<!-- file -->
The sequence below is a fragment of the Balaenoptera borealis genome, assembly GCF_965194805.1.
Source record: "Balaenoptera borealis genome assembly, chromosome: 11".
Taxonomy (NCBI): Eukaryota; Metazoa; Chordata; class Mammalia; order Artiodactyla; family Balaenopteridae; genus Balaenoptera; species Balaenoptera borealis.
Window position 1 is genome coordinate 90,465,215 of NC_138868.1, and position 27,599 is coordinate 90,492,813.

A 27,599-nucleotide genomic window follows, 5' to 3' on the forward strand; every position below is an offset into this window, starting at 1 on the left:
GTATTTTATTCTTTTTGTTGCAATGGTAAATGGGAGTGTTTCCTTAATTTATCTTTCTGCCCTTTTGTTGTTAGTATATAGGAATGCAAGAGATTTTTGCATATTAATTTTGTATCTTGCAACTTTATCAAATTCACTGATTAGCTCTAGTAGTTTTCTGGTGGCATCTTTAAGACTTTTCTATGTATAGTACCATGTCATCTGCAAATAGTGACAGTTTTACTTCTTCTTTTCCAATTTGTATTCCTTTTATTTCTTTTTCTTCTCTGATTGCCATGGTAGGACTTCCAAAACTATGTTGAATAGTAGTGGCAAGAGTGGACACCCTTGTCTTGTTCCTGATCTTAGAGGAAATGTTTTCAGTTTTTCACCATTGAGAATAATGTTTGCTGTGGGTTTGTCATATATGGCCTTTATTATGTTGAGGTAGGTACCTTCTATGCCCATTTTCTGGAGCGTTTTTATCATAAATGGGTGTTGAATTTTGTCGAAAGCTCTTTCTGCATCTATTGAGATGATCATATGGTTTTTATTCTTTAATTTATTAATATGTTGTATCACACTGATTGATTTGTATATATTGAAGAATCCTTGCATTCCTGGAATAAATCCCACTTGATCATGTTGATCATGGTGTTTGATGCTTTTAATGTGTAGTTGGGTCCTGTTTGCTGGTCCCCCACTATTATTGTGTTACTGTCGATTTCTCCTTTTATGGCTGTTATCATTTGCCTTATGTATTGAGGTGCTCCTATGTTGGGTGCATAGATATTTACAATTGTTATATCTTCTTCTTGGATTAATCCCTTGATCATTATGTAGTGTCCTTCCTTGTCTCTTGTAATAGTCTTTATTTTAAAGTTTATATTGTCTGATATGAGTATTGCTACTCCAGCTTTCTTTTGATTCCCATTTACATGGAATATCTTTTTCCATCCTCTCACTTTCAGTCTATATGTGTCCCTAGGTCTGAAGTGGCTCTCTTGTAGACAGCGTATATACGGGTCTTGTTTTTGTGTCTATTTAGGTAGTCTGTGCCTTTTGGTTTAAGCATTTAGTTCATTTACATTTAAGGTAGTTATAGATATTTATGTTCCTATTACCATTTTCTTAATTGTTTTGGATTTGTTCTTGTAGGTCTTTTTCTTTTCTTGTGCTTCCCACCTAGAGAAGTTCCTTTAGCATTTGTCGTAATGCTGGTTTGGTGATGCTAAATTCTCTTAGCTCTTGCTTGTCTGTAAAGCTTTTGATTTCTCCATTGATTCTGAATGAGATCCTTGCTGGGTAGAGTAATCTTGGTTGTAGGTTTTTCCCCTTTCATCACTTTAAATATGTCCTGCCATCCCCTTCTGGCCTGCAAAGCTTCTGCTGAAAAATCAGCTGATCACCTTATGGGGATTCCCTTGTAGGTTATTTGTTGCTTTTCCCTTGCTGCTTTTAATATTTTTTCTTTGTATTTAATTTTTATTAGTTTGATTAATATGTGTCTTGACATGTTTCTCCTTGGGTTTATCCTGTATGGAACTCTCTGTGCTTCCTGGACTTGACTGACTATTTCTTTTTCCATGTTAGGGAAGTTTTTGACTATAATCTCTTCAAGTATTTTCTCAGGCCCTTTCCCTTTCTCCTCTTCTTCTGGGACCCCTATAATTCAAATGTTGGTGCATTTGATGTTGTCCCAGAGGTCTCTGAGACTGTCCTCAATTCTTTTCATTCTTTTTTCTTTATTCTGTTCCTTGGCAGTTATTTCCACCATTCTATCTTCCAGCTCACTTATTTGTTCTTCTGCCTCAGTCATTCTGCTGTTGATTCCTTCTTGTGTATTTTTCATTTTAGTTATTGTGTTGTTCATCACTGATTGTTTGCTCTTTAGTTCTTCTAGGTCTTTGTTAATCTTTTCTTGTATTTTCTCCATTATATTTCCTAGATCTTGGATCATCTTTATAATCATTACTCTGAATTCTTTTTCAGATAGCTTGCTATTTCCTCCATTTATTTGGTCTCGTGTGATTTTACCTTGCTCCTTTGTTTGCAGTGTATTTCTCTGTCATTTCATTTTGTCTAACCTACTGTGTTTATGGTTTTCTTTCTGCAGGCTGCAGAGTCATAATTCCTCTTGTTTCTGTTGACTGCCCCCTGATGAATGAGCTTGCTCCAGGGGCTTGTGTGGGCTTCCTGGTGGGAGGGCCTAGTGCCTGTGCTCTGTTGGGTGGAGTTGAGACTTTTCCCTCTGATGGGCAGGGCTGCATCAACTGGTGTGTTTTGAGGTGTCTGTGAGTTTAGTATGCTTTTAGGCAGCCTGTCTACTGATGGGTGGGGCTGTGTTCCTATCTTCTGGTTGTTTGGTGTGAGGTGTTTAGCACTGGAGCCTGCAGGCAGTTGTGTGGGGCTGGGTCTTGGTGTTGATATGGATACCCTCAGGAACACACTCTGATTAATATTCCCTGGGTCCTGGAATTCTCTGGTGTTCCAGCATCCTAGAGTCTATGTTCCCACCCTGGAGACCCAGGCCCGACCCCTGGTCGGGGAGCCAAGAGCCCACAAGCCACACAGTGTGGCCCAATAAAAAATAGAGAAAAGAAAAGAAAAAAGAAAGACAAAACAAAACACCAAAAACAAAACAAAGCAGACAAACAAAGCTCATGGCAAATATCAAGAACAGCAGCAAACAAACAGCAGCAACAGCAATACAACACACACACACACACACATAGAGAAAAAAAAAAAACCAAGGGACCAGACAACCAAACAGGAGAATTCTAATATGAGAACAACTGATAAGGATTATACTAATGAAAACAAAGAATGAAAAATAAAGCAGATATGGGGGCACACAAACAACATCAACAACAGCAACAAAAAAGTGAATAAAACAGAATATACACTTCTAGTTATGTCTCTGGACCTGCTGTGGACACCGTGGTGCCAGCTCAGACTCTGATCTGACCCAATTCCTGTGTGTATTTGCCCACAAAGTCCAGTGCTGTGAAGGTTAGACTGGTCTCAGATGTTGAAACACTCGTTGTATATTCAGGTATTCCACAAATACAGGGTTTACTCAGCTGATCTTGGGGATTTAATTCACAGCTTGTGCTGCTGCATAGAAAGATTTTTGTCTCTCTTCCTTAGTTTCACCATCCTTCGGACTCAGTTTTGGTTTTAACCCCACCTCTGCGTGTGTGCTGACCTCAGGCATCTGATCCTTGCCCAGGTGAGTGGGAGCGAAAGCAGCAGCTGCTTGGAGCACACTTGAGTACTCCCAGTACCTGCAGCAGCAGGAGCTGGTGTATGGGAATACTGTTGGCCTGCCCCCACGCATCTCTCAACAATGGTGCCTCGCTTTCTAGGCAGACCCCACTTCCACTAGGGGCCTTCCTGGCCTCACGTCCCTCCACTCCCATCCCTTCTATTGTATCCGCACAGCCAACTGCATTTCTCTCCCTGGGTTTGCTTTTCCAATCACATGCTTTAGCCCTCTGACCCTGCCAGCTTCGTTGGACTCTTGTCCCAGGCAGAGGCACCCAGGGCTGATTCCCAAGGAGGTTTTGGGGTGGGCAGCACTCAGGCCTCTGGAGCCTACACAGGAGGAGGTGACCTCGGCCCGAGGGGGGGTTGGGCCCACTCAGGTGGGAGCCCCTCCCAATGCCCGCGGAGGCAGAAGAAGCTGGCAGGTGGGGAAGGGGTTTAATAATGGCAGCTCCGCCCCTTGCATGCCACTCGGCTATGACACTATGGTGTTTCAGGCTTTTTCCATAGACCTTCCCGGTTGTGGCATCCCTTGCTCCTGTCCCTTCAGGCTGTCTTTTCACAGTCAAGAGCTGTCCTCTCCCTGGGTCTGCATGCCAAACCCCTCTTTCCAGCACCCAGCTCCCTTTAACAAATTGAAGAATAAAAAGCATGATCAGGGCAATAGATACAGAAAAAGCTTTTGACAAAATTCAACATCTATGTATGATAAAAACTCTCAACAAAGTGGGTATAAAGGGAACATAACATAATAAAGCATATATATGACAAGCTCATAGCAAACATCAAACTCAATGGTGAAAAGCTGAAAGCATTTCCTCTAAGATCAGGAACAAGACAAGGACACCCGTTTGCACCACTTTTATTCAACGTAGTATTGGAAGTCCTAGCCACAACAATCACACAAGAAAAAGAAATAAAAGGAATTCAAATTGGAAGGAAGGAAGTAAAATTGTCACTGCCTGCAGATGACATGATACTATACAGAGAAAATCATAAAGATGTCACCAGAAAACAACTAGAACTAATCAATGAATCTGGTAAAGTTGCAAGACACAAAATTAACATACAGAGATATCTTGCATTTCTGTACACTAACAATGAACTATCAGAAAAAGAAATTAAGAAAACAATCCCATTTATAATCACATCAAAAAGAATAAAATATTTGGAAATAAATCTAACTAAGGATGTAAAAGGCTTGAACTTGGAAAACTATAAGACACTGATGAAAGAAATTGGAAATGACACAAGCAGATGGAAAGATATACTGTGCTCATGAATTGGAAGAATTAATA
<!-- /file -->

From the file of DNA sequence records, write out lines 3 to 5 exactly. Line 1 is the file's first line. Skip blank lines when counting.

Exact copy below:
Taxonomy (NCBI): Eukaryota; Metazoa; Chordata; class Mammalia; order Artiodactyla; family Balaenopteridae; genus Balaenoptera; species Balaenoptera borealis.
Window position 1 is genome coordinate 90,465,215 of NC_138868.1, and position 27,599 is coordinate 90,492,813.

A 27,599-nucleotide genomic window follows, 5' to 3' on the forward strand; every position below is an offset into this window, starting at 1 on the left: